Academics against academia: concern over `industry' of criticism

Criticism in the University, edited by Gerald Graff and Reginald Gibbons. Tri-Quarterly Series on Criticism and Culture. No. 1. Evanston, Ill.: Northwestern University Press. 236 pp. $25.95 cloth; $9.95 paper. We are living, some critics say, in an Alexandrian age, referring to the Hellenistic culture that flourished in the Egyptian city of Alexandria in the 4th and 3rd centuries BC. Centered on the great Library and involving the diligent efforts of scholars, critics, and poets, Alexandrian culture was dedicated to the preservation, study, and propagation of the classical Greek heritage. Although some Alexandrians, such as Callimachus and Apollonius Rhodius, created poetry that was valuable in its own right,

the image persists of a secondary or belated period over which hovers, however unjustly, the specter of decadence.

The mushrooming of academic literary criticism in the past 30 years, coinciding with the expansion of the university and the decline of other cultural institutions (commercial publishing, the theater, literary journalism), suggests parallels with Alexandria. It also causes anxiety. Have literary studies become too rarefied to reach the general readers? Are they irrelevant to the aims of today's creative writers? Has the university become the universe?

The contributors to this collection of essays express concern at the sheer size of the academic industry devoted to the production of literary criticism. Ironically, most of the concerned essayists are themselves academics, an apparent illustration of the Pogo principle: We have met the enemy and he is us. Is this, then, a noble attempt at self-criticism or just one more example of the profession's propensity for producing bricks from straw? Sometimes it seems that for every book or article that could be accused of obscurantism or pointlessness, there is another book or article criticizing the proliferation of pointless obscurantism.

Of course, this does not mean such dissatisfaction is unfounded. The problems are real. An essay by Wendell Berry deftly locates the problems besetting literary studies within the broader context of problems besetting the university and language. Overspecialization has resulted in the kind of university that grows ``not according to any unifying principle, like an expanding universe, but by the principle of miscellaneous accretion, like a furniture storage business.'' And within the specialty of litera ry studies, Mr. Berry reminds us, there is a need for both the endless ``echo'' of self-analysis and the ``silence'' or ``rest'' that comes with returning one's attention to the outside world.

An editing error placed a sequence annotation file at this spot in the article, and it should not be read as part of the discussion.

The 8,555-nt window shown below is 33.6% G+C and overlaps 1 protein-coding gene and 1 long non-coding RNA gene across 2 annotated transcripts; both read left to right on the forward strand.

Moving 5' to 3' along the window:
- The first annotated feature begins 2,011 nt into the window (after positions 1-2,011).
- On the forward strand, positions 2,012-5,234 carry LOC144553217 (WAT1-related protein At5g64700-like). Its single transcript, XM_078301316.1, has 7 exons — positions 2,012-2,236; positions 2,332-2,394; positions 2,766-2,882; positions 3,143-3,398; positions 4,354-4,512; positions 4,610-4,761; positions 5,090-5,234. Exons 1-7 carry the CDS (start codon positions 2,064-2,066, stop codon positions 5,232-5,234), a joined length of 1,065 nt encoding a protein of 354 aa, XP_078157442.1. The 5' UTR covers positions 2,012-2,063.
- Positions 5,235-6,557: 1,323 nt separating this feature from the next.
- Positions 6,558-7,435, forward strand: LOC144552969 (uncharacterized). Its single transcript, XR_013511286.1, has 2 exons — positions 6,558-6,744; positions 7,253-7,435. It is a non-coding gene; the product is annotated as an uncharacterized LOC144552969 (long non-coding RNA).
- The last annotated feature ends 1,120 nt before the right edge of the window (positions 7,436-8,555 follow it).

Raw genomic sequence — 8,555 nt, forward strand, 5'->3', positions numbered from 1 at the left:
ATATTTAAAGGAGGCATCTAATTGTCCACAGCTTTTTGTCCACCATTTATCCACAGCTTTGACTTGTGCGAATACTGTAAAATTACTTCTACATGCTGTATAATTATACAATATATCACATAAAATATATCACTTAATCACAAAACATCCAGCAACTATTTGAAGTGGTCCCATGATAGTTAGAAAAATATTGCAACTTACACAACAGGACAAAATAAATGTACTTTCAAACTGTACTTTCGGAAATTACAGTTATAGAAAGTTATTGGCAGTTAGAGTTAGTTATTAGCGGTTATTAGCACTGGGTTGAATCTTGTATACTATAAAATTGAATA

Has criticism lost its contact with the earth? A number of essayists -- Morris Dickstein, Donald Davie, Mark Krupnick, and Gene Bell-Villada -- look to literary journalism for an antidote to overspecialization. In a more retrospective mood, William Pritchard seeks to recapture what first excited him about criticism: the challenge of trying to evaluate a work of literature.

But judgment can be an empty shell masking uglier realities. An assistant professor, Patrick Colm Hogan, offers a devastating portrait of academic ``quality control.'' Professional work, he says, is judged not for its truth, but for its ``salability'' -- its acceptance by a profession whose goal is neither pedagogy nor genuine research, but self-perpetuation. He also points to academe's exploitation of its junior members, whom he all too accurately describes as a surplus labor force powerless to bargain

with administrators and senior faculty.

From Marxist critic Frank Lentricchia, however, we get nothing this trenchant, only a defense of ``theory'' -- by which he means Marxist theory. Lentricchia's position is cogently criticized by William Cain, who agrees that academics should be politically responsible, but who considers Marxism irrelevant to American life. But Lentricchia displays true radical chic when he explains why it is far less vital for someone like him to take an active part in politics than to remain safely ensconced in tenured

chairs influencing the intellectual climate in favor of revolutionary ideas.

If the essays in ``Criticism in the University'' do not add up to what Gerald Graff calls a ``dialectical whole,'' they do provide a channel for those inside the profession to direct their attention outward and for those outside to have a look inside.

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